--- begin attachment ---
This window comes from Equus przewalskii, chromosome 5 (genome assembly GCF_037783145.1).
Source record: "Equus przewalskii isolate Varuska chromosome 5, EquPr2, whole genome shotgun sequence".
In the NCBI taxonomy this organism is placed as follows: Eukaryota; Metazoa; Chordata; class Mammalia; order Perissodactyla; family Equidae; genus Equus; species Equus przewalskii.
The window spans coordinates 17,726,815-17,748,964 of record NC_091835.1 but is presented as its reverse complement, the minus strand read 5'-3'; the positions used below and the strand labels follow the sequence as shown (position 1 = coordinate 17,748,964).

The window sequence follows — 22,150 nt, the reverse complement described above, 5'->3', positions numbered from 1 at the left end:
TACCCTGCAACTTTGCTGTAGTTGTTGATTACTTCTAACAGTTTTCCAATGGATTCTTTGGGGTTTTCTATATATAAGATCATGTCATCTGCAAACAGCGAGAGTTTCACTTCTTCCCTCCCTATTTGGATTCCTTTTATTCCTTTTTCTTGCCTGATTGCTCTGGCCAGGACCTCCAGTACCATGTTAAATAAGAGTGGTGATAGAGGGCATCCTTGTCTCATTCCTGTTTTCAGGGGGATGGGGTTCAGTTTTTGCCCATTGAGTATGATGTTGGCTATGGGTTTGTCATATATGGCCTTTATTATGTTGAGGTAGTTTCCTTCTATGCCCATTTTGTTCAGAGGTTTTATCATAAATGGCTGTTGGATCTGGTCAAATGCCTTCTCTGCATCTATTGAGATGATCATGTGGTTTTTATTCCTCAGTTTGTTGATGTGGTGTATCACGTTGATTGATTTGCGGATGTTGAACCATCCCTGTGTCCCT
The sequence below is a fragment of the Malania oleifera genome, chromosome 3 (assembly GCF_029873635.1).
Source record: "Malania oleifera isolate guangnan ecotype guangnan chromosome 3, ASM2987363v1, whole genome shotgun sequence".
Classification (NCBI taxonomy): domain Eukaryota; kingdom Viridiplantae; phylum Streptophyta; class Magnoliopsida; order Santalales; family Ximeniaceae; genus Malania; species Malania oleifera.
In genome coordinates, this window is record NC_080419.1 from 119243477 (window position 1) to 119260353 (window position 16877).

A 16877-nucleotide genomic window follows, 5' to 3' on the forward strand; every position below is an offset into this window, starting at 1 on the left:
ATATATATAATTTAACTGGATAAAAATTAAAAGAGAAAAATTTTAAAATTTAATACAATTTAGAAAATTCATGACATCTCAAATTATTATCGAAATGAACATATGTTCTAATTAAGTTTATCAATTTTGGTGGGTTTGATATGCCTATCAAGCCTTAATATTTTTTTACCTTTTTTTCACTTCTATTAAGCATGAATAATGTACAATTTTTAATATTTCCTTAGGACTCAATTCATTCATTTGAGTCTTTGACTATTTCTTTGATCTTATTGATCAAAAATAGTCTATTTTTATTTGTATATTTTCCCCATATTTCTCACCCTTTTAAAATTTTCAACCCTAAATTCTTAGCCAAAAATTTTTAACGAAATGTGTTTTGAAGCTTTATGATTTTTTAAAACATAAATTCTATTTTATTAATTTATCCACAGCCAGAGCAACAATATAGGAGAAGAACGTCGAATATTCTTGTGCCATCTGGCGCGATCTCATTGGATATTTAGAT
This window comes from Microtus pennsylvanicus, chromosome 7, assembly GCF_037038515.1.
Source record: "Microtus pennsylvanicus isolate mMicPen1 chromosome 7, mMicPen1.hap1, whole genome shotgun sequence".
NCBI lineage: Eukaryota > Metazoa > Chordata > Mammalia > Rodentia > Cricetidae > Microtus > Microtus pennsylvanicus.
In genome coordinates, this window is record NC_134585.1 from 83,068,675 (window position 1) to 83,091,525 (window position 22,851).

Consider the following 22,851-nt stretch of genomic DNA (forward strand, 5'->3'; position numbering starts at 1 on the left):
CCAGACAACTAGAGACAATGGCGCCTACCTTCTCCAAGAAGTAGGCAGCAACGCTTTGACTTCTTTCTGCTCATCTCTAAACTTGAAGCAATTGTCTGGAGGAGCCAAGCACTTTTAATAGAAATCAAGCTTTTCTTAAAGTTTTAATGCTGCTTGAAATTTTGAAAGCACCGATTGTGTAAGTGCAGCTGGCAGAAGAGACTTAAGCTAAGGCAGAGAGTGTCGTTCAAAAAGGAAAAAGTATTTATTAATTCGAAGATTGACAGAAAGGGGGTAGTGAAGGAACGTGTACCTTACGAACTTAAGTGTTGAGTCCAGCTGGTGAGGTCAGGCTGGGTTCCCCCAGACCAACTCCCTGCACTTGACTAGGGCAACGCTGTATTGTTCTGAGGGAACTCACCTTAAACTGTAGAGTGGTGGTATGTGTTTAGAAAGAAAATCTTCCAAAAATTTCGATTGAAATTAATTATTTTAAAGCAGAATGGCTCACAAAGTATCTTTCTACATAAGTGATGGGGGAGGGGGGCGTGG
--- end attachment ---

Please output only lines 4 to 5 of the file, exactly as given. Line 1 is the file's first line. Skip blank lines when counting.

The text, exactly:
The window spans coordinates 17,726,815-17,748,964 of record NC_091835.1 but is presented as its reverse complement, the minus strand read 5'-3'; the positions used below and the strand labels follow the sequence as shown (position 1 = coordinate 17,748,964).

The window sequence follows — 22,150 nt, the reverse complement described above, 5'->3', positions numbered from 1 at the left end: